I imagine that the disciples were stunned by this. They may have wanted to respond: “But what about all these people who are searching for you, Jesus? They want to see you. Everyone wants to talk to you. There are people who need healing and there is a young man who wants to be your disciple , there’s a rich man who wants to build you a synagogue. You don’t need to travel all over Galilee, Jesus. There are mre opportunities right here in Capernaum than you can shake a stick at, opportunities to last a lifetime! Let’s take advantage of this opportunity!”
But Jesus said: “Let us go on to the neighboring towns, so that I may proclaim the message there also; for that is what I came out to do.”
“That is what I came out to do.”
One way to put it is is that Jesus “had his eye on the ball.” He was focused, But He was not focused on the things that seemed important to the disciple, He was
focused on the more important things. He did not let His immediate popularity or the opinions of the disciples keep Him from focusing on the most important thing. He kept His eye on the ball, so to speak. He kept his focus.
Keep your eye on the ball. Concentrate. Focus.
A baseball player who keeps his eye on the ball is more apt to hit it, or catch it, than one who does not. A basketball player who keeps his eye on the ball is more apt to get a rebound, catch a pass, or intercept a pass than one who glances away. A tennis player who keeps their eye on the ball is more apt to hit it than one who gets distracted. A golfer who takes his eye off the ball usually hits more dirt than ball ! A football player who keeps his eye on the ball is more apt to catch it than one who becomes distracted. I remember once watching a football game and a runner broke loose and was heading to the goal line, but as he neared it he slowed down to “show off” for the TV cameras and stuck the ball out to make a “pretty picture” and one of the opposing players came up from behind him, hit the ball and jarred it loose, and recovered the fumble. So much for the “pretty picture”.
Jesus, in a manner of speaking, kept His eye on the ball. He did not lose His concentration on what was really important. He stayed focused on what He came to do, which was to proclaim the message of salvation to the neighboring towns.
The disciples may have thought that Jesus was not taking care of business, but actually He was taking care of business. He was taking care of, and focusing on, what God sent him into the world to do.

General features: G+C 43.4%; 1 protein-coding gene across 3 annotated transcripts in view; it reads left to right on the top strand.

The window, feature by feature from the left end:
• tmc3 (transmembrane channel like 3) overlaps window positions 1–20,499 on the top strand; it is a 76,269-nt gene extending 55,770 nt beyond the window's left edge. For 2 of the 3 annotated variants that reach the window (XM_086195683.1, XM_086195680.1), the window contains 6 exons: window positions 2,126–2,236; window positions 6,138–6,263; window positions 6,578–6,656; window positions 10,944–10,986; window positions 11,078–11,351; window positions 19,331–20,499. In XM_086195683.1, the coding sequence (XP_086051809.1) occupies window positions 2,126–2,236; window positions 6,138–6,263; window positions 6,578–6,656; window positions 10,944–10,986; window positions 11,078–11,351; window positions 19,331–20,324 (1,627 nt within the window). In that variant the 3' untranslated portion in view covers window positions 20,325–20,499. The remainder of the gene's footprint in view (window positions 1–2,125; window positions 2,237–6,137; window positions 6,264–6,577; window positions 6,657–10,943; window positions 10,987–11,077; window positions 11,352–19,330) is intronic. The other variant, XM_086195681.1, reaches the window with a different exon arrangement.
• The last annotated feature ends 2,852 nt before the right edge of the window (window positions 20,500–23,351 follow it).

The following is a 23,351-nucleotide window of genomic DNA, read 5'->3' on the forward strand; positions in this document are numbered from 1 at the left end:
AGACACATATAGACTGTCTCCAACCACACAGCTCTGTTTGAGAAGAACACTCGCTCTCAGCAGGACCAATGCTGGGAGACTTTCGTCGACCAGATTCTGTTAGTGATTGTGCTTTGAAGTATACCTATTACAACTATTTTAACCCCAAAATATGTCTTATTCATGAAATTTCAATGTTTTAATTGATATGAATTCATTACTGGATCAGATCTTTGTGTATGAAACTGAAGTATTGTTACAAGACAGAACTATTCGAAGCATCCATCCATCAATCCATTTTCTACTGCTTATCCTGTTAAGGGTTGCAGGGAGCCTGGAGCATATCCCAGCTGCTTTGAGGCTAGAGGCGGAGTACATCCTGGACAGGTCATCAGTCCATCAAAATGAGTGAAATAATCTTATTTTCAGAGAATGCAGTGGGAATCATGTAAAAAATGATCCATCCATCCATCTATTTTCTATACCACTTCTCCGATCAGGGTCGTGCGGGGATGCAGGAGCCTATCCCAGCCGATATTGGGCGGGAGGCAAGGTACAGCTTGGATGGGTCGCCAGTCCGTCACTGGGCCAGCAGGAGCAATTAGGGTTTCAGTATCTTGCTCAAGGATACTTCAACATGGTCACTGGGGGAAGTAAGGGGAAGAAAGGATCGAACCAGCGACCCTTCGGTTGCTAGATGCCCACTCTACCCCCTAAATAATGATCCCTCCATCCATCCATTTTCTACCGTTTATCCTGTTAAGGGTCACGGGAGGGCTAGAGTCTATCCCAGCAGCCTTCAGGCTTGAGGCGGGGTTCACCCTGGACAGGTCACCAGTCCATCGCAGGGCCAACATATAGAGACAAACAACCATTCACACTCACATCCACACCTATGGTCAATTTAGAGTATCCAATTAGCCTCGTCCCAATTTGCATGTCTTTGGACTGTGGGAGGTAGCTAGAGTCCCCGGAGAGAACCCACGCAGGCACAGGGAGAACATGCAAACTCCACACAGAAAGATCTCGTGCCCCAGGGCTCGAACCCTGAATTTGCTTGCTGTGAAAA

There is a lesson here for us. We, as Christ’s people, have a lot of things we can be doing. We have a lot of things we can focus on. But what is to be our first priority? What is the first thing we need to focus on? It’s our relationship with God.
Jesus did not let anything distract Him from His relationship with God. In the midst of great popularity Jesus pulled away to pray and to nurture His relationship with God. When He did this, He discovered what He was called to do and did not let His popularity or the opinions of the disciples keep Him from this.
Keep your eye on the ball. Stay focused. Stay focused on your relationship with God and this will make it clear to you what God would have You to be doing. Stay focused. Find time every day to pray, to be in conversation with God to let God be in conversation with you about what you can be doing for His glory in the world. It will also help you learn what are the most important things God wants you to be doing. It may not be what others may want you to do – it may not be what others feel is important, but it will be what God deems important and what God wants you to do.
Stay focused. Don’t let things take your concentration away from God and His will for you, your life, your role in the Church, and your role in the community and the world for His glory.
A colleague tells of a funeral he conducted for a member of his congregation. This man was very successful, made a lot of money, and he shared most of what he made with others. He had given a lot of money to a local orphanage, helped pay for a lot of kids to go to college, and had supported the local mission that helped those in need. Many people wanted to know how he had been so successful and how he had done so much for so many. At his funeral his wife made a comment that my colleague said gave the man’s secret. She said that not a day went by that he had not prayed before he left the house for the day. This, my colleague said, is what helped him stay focused on what God wanted him to do.
When the disciples found Jesus He said that He had to do what He had come to do – what God had in mind for Him to do. He stayed focused on what God would have Him to be doing by praying and asking God what His will was for Him.
You can do that, also. Let Jesus’ focus of prayer, then action, be your focus also. Amen.